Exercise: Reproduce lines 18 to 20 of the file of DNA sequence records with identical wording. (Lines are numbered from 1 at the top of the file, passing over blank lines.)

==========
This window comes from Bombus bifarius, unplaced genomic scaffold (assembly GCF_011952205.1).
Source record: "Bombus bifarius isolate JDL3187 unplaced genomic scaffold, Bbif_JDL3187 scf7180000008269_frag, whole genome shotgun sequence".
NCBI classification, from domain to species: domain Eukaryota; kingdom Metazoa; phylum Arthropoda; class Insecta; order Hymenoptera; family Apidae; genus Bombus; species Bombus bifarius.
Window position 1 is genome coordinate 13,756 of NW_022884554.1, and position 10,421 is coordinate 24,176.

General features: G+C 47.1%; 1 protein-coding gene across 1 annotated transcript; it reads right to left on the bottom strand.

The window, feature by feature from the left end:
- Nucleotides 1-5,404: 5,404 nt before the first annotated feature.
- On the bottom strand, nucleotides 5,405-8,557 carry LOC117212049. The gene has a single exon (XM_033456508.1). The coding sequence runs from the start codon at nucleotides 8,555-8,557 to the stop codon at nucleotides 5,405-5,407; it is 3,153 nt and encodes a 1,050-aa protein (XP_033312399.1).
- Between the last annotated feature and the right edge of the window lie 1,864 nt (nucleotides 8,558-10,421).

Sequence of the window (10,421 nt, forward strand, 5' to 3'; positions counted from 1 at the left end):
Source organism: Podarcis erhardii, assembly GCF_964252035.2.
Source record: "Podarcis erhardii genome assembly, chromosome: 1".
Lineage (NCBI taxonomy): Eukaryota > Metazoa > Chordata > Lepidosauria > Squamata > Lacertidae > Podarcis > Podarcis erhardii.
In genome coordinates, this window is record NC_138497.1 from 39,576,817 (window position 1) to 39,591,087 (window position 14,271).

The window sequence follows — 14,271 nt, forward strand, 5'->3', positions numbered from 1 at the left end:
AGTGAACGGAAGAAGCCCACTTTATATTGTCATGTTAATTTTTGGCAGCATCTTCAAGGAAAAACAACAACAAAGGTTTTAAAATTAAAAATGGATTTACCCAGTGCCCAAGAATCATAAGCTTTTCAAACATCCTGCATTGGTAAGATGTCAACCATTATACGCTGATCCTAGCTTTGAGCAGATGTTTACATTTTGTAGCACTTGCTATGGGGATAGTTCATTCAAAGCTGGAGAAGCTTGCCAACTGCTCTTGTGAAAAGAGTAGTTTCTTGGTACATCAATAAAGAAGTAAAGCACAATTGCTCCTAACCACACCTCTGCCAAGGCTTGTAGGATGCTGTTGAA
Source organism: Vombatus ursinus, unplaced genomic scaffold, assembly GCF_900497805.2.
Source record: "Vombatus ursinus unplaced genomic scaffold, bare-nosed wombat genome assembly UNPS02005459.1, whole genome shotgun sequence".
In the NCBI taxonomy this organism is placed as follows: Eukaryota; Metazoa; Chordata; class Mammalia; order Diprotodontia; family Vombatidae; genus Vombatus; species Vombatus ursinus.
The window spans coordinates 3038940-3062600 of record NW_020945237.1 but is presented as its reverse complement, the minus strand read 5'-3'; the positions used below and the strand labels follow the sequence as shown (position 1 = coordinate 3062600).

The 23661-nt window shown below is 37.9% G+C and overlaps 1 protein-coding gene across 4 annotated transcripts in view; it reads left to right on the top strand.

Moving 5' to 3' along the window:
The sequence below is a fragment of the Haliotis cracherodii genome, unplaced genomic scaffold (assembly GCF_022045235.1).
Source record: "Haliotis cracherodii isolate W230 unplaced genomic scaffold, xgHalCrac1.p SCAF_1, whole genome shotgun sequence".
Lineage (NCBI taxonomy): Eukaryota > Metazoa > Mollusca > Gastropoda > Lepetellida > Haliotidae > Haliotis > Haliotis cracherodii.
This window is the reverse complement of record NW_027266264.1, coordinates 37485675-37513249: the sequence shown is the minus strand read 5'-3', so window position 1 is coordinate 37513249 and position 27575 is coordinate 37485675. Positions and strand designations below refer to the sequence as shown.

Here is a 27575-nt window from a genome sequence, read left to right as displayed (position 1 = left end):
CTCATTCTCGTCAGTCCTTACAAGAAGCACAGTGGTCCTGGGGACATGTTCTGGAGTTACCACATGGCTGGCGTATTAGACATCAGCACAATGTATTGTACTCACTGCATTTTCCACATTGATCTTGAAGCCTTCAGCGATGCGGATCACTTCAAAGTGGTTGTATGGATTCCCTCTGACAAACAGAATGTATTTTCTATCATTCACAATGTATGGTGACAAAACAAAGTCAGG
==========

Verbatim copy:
Source record: "Vombatus ursinus unplaced genomic scaffold, bare-nosed wombat genome assembly UNPS02005459.1, whole genome shotgun sequence".
In the NCBI taxonomy this organism is placed as follows: Eukaryota; Metazoa; Chordata; class Mammalia; order Diprotodontia; family Vombatidae; genus Vombatus; species Vombatus ursinus.
The window spans coordinates 3038940-3062600 of record NW_020945237.1 but is presented as its reverse complement, the minus strand read 5'-3'; the positions used below and the strand labels follow the sequence as shown (position 1 = coordinate 3062600).